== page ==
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What has a brass bell, a mellifluous tone, and shoots flames 26 feet into the air? That would be Valentin Guerin’s trombone.
A UT exchange student from France, Guerin, 25, is an aspiring professional trombonist who enjoys both classical and rock music—and he likes making classical music performances more like rock concerts. “A rock concert is a show,” he says. “People go because they know something exciting will happen.”
So over two years, he developed a prototype of what he affectionately refers to as his “pyro-trombone” (there’s a patent pending). Guerin describes the mechanism as similar to a large water gun, except that he fills it with flammable liquid instead of water. Plumes of fire shoot out from the instrument whenever he presses a trigger on the left side; he likes to punctuate particularly climactic moments in a song with extra-long flames.
The effect is mesmerizing, especially during a nighttime concert like the one he and eight other UT trombonists performed in front of the Tower last week.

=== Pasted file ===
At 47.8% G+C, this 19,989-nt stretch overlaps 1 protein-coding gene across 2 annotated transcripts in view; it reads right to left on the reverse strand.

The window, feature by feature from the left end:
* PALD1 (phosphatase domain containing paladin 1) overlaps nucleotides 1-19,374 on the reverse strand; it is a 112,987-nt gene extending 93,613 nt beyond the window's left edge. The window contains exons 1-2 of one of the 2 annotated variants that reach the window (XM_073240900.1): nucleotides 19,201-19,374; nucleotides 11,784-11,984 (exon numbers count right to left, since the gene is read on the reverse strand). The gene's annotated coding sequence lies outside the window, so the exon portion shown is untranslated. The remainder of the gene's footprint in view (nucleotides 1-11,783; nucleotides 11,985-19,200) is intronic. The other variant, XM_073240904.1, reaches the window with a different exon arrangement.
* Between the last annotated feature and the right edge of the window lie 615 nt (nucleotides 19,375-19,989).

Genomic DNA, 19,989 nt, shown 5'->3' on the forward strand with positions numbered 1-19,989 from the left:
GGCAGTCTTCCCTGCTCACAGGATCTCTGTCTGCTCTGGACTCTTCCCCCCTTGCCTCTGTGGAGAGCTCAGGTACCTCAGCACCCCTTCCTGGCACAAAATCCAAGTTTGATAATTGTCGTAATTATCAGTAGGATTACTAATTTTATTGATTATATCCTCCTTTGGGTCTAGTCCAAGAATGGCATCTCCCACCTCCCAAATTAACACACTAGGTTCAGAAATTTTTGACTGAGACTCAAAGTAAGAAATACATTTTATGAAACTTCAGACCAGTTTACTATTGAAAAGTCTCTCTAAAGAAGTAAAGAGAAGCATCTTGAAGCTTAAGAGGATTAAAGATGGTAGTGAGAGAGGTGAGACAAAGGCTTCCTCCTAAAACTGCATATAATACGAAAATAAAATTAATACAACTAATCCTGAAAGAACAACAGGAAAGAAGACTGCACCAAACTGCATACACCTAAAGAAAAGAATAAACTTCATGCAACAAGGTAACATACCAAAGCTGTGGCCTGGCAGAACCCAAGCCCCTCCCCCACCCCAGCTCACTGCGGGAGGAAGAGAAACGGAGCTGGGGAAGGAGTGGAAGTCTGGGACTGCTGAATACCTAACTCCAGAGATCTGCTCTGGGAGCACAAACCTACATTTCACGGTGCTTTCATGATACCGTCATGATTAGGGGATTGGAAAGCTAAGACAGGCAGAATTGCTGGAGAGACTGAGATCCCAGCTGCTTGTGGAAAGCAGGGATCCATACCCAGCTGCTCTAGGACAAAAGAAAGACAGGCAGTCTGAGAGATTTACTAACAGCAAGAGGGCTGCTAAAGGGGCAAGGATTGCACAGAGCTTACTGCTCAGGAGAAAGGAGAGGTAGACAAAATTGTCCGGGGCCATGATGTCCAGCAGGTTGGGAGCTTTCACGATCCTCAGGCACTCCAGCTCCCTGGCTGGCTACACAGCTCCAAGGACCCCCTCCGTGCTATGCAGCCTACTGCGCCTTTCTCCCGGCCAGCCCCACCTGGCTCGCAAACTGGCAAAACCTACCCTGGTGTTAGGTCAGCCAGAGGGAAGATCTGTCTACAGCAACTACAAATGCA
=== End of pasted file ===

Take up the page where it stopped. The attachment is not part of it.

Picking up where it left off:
Playing with fire, of course, comes with a unique set of challenges. Guerin has to get permission from the UT Police Department and the fire marshall whenever he wants to perform on campus. “They’ve been really friendly!” he says. Although he’s never had a problem, someone is always standing nearby with a fire extinguisher at the ready, and listeners must watch from a safe distance.
Musically, the pyro-trombone is a little more difficult, too: The fire heats up the instrument, which raises the pitch. Guerin compensates by lowering the slide slightly. “The worst thing that can happen is the instrument bends a bit, and then you just bend it back,” he says. “You can do anything with a trombone.”
Guerin, who is also attending college in Denmark, says he came to the Forty Acres because the Butler School of Music’s trombone studio is one of the best in the world. “I have enjoyed my time in Austin very much,” he says. “It’s super easy to collaborate with other students in a way that is not possible in Europe. When I wanted to make a video of the pyro-trombone, I just walked into the film school and found a student who would help.”
Now he’s hoping his eye-catching instrument will help him and his classmates go to Spain for the 2015 International Trombone Festival this summer. A crowdfunding page he helped set up to fund the UT Trombone Choir’s trip promises “perks that will set you on fire,” including exclusive videos and concerts.
Guerin is planning a career at the intersection of music and pyrotechnics. “My dream goal is to organize huge concerts with fire,” he says, “To organize the opening ceremony of the Olympics—that would be my dream.”
Photo by Marshall Tidrick / Daily Texan
Cary Michael Cox:
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